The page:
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Traveling FromCalifornia, USA
Russell Ladson is an Oakland-based creative technologist. His work investigates the use of emerging technologies to heighten the human-to-human experience through experimental concepts around information discovery in a post-smartphone world.
Currently, Russell is the CEO of Drop Software Inc (“Drop”).
At Drop, he leads a team of designers, human-computer interaction researchers, and engineers who are obsessed with the future of spatial computing. The team at Drop is investigating the following question, “as our iPhones become ineffective for information discovery and we move into a post-smartphone world, how will we navigate the immersive web?”
Today, Drop provides an immersive internet searching and browsing experience designed for virtual reality users. It is one of the most popular and top downloaded VR titles on the HTC Vive – the leading virtual reality headset. It is commonly referred to as the “Google Chrome for VR.” Drop is venture backed by HTC, one of the world’s leading consumer technology companies, MACRO, Autochrome Ventures, Backstage Capital, and Matter Ventures.
He has been mentioned and featured in several publications such as the New York Times, Black Enterprise, and Entrepreneur. He was most recently included in Entrepreneur as one of the “50 Most Daring Entrepreneurs in 2018.”
He has been recognized by Google as a 2019 Google Next Gen Policy Leader. Google Next Gen Policy Leaders are at the forefront of tech and racial justice, and have distinguished themselves in business, public service, content creation, education, and activism. Next Gens connect the dots between tech policy and the opportunity and justice issues that drive today’s leaders.
Before creating Drop, he spent his early career as an investment banking analyst at two leading Wall Street firms. After a close call with mortality in a near-fatal accident, he decided to revisit his interests in design, art, and technology.
Russell lives and works in Oakland, California. Most of his free time is spent hiking, practicing vinyasa yoga, or playing chess.
He graduated from Morehouse College with a B.A. in Economics.
Post-Smartphone World: Our Lives in Virtual and Augmented Reality (XR)
From virtual reality to smartphones with augmented reality capabilities, we are gradually moving into the post-smartphone world. Facebook has Oculus. Amazon now provides e-commerce AR. Apple has a new development platform for AR experiences called ARKit.
This session provides an overview of virtual reality and augmented reality, verticals where AR/VR (XR) are being used daily, and future capabilities of the technology in our everyday lives. This session is geared towards people and organizations who have no familiarity or limited experience with XR. Russell will also provide an introduction to the work that he has done at Drop and Drop’s vision of building a virtual wearable for the post-smartphone world.
The Next Index Finger: Fundamentals of Human-Computer Interaction in AR/VR (XR)
A little over 10 years ago, Steve Jobs gave the world a new computing device to interact with the world – the iPhone. The iPhone was the catalyst for the massive consumer adoption of smartphones and ushered in the era of mobile computing. Along with this mass adoption of iPhones came the power of the index finger to take us anywhere in the world at a moment notices – whether that is ordering a car to pick you up or finding out the latest news in your app.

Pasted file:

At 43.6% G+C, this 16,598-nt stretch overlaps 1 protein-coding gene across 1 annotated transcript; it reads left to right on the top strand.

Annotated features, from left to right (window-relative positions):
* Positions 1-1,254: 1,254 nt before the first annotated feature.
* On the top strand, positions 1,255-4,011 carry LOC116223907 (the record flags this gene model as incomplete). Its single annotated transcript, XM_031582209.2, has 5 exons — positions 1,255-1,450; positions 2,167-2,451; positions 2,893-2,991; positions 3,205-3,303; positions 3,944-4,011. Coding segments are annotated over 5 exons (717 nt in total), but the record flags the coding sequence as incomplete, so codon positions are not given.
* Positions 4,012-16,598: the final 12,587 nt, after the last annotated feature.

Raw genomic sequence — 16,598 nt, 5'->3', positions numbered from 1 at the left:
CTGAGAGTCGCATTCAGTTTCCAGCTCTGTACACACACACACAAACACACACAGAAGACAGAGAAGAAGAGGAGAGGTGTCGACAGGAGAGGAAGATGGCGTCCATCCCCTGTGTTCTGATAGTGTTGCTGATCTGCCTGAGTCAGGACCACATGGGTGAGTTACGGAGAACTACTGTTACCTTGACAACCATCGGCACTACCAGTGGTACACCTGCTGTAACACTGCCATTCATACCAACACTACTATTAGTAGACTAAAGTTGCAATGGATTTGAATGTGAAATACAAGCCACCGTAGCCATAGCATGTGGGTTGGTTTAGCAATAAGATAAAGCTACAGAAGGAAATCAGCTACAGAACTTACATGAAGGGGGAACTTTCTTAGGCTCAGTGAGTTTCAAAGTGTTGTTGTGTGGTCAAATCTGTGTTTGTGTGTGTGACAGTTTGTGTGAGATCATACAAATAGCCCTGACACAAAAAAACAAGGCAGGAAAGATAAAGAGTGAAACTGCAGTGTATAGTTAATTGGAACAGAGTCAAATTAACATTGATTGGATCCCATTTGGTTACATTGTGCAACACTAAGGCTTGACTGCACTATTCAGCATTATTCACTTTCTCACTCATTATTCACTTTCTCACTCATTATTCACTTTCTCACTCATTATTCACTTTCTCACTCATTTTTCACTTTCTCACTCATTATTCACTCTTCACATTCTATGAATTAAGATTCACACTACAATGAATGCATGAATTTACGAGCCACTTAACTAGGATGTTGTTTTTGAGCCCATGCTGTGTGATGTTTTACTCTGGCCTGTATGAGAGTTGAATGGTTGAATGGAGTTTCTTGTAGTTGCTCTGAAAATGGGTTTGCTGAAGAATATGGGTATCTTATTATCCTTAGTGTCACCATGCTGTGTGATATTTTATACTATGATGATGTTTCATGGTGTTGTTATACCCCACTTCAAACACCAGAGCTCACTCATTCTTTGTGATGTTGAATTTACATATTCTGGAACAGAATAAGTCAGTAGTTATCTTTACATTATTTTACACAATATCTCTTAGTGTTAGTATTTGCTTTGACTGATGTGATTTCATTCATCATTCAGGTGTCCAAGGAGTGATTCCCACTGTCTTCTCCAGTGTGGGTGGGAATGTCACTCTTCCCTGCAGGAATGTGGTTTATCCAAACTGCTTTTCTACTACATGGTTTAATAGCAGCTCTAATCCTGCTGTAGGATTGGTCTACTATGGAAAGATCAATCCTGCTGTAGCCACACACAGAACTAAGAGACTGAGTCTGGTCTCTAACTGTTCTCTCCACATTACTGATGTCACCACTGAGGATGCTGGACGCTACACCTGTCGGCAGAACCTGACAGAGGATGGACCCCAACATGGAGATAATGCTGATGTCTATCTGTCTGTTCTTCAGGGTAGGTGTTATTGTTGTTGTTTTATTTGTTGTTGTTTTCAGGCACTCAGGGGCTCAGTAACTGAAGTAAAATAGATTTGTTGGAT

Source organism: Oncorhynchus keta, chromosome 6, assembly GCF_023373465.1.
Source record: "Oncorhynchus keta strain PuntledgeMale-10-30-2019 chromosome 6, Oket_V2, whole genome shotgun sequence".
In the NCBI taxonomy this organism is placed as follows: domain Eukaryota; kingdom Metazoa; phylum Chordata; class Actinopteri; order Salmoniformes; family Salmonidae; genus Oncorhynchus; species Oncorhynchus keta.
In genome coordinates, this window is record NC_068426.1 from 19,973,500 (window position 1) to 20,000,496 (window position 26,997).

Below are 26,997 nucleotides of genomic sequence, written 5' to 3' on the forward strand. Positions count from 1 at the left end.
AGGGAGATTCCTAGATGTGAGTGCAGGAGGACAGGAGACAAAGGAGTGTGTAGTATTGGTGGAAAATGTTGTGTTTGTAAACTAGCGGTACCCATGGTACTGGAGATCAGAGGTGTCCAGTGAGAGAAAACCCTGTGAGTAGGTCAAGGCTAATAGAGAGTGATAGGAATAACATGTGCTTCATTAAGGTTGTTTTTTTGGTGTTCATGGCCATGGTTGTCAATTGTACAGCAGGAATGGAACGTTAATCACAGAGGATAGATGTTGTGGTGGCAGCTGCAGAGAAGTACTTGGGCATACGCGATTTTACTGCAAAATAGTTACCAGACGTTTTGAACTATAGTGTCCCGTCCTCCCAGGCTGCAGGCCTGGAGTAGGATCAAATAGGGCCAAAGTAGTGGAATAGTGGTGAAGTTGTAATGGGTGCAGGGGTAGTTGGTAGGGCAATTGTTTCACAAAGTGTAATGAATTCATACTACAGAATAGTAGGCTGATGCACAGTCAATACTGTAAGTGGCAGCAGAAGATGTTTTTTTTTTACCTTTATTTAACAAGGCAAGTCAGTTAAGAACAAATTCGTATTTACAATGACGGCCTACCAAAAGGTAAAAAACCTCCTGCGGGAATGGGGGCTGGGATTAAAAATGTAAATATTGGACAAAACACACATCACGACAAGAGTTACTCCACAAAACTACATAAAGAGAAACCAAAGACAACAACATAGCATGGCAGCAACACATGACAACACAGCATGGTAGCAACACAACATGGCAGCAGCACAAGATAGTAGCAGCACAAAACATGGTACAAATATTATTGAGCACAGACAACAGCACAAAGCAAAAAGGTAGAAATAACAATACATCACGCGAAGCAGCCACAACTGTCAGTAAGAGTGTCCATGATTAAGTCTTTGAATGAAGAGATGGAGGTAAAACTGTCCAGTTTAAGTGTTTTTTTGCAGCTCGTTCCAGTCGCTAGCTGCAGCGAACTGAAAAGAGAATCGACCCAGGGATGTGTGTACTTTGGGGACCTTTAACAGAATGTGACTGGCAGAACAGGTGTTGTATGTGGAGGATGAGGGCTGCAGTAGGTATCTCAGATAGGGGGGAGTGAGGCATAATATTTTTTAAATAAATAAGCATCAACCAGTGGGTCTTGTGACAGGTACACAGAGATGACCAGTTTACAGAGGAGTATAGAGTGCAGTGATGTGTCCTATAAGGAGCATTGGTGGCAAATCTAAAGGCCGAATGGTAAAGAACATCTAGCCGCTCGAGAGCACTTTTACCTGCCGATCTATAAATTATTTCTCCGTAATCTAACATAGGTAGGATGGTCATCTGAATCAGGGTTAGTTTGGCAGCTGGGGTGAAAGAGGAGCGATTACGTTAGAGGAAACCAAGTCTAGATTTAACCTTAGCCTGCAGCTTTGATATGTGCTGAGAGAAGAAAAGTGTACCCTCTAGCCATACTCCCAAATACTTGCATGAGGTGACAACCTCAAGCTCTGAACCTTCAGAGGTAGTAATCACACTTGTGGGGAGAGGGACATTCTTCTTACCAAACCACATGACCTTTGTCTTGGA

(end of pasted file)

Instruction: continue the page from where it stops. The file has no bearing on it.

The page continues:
As we move into a post-smartphone world, what areas of human-computer interaction do we need to consider for spatial interface design? This session will provide an introduction to the fundamentals of human-computer interaction in spatial computing including but not limited to gestural technology, brain-computer interfaces, and spatial cognition.
Personal Unicorn: Being Black and Queer in Silicon Valley
Silicon Valley has recently been under close scrutiny for its lack of diversity and inclusion practices. As black, queer technologist living in the San Francisco Bay Area, Russell will discuss his personal experience in Silicon Valley and how he’s used his perceived differences as a competitive advantage, possible solutions for promoting equity and belonging for underrepresented individuals in tech, and how we can avoid these issues in the next generation of startups.
Protesting and Silicon Valley: Using Emerging Tech to Combat Social Injustices
In the last few years, Silicon Valley has played an active role in democracy with uproars across jolted social movements from Black Lives Matter to #MeToo, influencing a presidential election, and improperly handled user data of millions across the globe.
As a Google NextGen Policy leader, Russell will provide background context for the role tech policy influences social injustice movements. This session explores how we can use emerging technologies (XR, blockchain, AI) to course correct the failed practices of previous technology companies and more importantly how we can use these emerging technologies to build awareness and solidarity around social injustices.
Check In With Yourself: Your Startup is a Reflection of Your Well-Being
For most founders, running a startup is probably one of the most exhilarating yet daunting experiences. Whether you are a first-time founder or a venture-backed founder, the concerns about your company never cease especially in a culture of “hustle and grind.”
In this session, we will discuss steps founders should take to ensure their well being while running a startup, how the company culture can be influenced by your life outside of your startup, and creating a well-being practice for yourself.